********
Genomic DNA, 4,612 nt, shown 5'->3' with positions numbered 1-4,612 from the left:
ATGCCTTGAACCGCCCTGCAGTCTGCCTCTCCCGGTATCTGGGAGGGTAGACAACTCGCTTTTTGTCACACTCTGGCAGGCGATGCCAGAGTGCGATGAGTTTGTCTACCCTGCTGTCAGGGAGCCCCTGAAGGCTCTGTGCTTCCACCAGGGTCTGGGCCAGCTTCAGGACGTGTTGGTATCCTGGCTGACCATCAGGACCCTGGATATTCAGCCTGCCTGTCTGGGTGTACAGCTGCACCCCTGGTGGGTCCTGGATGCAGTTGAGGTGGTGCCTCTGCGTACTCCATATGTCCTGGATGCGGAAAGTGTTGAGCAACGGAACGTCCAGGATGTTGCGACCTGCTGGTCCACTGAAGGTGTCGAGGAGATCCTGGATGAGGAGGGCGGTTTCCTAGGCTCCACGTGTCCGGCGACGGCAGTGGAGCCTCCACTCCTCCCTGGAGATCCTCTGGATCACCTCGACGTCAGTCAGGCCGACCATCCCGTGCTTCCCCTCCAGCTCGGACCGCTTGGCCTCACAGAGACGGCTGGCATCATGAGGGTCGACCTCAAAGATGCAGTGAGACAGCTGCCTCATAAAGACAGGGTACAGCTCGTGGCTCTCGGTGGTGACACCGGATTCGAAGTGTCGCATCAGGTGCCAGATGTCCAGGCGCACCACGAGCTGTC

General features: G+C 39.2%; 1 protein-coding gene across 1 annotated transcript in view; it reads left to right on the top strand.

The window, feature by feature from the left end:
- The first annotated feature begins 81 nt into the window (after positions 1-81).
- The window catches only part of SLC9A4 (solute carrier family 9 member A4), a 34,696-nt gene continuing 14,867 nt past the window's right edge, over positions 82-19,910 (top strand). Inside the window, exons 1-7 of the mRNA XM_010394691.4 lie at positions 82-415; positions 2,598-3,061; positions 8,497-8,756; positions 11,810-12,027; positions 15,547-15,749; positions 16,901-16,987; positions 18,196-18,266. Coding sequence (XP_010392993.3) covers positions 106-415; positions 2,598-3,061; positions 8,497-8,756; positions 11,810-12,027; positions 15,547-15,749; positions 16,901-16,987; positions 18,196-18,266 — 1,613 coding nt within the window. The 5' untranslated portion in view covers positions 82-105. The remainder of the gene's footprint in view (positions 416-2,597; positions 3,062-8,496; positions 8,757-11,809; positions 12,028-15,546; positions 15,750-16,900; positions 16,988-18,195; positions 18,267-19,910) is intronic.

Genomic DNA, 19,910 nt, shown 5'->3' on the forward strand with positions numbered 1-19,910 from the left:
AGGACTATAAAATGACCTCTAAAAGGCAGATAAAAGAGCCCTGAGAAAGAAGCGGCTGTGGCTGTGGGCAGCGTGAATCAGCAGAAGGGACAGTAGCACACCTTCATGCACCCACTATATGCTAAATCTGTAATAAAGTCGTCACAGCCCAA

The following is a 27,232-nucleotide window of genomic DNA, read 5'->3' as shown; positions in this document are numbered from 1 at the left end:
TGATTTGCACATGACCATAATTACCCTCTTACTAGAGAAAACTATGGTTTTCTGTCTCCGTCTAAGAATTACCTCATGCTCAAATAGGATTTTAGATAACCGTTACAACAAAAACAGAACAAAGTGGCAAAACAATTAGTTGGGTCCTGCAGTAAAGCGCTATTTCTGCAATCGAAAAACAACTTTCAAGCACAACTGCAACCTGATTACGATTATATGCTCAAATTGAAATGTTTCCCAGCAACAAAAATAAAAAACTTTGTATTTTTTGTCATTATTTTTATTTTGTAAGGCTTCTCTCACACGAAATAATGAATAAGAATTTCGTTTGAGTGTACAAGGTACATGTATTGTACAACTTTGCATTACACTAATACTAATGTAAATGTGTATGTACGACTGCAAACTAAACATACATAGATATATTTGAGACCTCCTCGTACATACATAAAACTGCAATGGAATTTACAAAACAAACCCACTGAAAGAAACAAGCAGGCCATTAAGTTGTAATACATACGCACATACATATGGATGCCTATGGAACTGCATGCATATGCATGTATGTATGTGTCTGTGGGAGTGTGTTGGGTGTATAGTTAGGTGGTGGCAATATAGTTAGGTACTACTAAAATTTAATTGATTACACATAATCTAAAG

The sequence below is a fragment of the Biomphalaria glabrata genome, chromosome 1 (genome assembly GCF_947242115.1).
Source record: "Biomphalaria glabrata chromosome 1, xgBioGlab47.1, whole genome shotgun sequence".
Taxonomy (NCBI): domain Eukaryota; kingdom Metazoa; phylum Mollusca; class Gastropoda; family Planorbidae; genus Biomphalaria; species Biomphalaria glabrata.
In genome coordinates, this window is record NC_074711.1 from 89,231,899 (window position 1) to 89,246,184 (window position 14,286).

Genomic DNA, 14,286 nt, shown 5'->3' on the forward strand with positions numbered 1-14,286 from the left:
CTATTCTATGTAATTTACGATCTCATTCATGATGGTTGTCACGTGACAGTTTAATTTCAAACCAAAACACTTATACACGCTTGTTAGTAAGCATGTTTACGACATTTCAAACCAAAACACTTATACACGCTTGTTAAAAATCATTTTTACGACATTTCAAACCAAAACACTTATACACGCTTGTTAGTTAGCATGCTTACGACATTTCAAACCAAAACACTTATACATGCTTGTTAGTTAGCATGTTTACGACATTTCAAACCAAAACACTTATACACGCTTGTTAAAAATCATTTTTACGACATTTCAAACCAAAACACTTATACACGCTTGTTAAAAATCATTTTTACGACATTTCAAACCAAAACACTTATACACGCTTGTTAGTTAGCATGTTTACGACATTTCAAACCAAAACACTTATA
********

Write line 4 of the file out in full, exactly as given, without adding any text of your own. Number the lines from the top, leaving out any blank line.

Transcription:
The window, feature by feature from the left end: